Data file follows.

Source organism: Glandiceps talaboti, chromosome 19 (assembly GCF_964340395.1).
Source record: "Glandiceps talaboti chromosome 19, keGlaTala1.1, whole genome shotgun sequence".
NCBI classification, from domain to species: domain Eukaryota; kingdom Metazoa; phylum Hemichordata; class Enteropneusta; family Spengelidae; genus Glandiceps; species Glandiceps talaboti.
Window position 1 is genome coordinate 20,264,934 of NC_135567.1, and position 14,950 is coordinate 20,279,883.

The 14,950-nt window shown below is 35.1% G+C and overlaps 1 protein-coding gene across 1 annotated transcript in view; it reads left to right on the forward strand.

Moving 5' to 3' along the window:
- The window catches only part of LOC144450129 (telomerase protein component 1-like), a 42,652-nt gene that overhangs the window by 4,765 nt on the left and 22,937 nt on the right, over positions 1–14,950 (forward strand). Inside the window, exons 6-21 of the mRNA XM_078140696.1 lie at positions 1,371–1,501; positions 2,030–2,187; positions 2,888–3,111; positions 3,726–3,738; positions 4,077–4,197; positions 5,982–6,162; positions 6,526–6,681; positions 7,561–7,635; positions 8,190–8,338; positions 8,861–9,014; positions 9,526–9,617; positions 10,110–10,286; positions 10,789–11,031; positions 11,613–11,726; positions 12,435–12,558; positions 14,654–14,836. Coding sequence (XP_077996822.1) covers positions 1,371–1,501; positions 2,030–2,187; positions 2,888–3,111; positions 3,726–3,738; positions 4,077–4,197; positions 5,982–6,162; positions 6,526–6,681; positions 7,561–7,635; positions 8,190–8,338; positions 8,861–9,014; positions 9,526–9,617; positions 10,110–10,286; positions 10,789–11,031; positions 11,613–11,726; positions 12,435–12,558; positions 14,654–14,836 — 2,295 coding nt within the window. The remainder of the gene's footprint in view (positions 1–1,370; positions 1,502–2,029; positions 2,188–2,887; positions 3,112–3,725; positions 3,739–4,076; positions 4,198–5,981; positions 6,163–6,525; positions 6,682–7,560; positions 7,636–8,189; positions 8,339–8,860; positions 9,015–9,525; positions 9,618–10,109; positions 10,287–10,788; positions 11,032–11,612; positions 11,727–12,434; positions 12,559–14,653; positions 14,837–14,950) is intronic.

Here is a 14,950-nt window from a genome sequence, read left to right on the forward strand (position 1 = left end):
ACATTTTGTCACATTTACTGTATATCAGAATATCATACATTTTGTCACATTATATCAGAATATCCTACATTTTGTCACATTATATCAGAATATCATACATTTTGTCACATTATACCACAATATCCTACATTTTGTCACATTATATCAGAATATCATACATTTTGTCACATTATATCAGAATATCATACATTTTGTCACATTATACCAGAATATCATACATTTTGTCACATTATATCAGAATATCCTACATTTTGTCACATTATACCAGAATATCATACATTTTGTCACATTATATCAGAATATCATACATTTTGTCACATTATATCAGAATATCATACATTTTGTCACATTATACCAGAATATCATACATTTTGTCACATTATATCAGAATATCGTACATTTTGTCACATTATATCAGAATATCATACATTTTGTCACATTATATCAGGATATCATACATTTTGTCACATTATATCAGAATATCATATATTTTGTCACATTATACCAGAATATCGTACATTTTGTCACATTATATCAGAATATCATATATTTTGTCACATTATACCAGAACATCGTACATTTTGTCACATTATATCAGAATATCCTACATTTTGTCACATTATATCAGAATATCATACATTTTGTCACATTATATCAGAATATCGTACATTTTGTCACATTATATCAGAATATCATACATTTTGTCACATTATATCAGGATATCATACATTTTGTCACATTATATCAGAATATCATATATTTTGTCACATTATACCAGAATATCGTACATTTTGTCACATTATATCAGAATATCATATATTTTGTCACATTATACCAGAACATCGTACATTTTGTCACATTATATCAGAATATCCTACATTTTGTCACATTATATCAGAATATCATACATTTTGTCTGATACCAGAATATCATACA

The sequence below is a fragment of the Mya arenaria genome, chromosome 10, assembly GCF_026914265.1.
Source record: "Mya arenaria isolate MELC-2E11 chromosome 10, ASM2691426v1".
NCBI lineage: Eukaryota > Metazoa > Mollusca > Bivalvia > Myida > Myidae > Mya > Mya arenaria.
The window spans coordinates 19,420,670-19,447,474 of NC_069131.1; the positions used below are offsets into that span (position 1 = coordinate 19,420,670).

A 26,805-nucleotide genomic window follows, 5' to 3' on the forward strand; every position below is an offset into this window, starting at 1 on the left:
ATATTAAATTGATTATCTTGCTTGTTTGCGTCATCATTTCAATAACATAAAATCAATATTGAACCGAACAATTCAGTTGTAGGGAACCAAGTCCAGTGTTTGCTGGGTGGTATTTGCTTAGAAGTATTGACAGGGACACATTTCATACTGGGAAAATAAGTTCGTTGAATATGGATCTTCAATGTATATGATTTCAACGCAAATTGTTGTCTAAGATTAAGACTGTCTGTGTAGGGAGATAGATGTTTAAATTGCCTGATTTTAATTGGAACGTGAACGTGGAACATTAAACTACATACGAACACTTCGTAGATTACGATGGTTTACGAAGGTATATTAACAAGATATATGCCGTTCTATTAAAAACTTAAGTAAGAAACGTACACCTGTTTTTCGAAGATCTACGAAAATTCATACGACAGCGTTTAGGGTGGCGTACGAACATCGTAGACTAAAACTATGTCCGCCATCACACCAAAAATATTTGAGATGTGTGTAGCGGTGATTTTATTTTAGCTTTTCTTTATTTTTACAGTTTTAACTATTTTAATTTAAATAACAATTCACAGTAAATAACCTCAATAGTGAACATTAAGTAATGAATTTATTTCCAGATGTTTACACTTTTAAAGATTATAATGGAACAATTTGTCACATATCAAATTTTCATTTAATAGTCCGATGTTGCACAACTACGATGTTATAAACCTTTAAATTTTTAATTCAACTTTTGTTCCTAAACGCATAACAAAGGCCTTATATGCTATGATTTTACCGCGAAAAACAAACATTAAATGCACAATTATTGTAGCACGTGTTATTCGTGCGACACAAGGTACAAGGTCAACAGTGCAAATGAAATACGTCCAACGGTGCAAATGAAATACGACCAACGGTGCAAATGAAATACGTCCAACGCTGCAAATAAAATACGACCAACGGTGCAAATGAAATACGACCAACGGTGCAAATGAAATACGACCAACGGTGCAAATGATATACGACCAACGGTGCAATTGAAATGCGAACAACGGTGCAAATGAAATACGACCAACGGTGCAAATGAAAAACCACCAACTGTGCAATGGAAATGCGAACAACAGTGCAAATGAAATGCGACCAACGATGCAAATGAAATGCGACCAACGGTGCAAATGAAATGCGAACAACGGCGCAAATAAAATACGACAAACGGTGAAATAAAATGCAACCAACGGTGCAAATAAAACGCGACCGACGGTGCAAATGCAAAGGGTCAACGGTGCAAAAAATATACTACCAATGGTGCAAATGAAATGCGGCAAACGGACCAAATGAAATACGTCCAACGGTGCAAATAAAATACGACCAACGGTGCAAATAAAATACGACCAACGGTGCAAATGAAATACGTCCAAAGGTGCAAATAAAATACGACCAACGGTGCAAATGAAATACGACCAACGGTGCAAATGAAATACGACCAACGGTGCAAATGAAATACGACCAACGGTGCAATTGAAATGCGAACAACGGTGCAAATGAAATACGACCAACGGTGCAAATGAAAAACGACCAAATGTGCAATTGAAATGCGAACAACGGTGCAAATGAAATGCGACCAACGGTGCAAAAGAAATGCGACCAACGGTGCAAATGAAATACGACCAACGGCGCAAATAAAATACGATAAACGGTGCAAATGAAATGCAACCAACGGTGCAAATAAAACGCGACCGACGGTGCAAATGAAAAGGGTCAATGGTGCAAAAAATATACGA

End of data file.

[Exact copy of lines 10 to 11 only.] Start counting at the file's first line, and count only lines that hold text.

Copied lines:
The sequence below is a fragment of the Mya arenaria genome, chromosome 10, assembly GCF_026914265.1.
Source record: "Mya arenaria isolate MELC-2E11 chromosome 10, ASM2691426v1".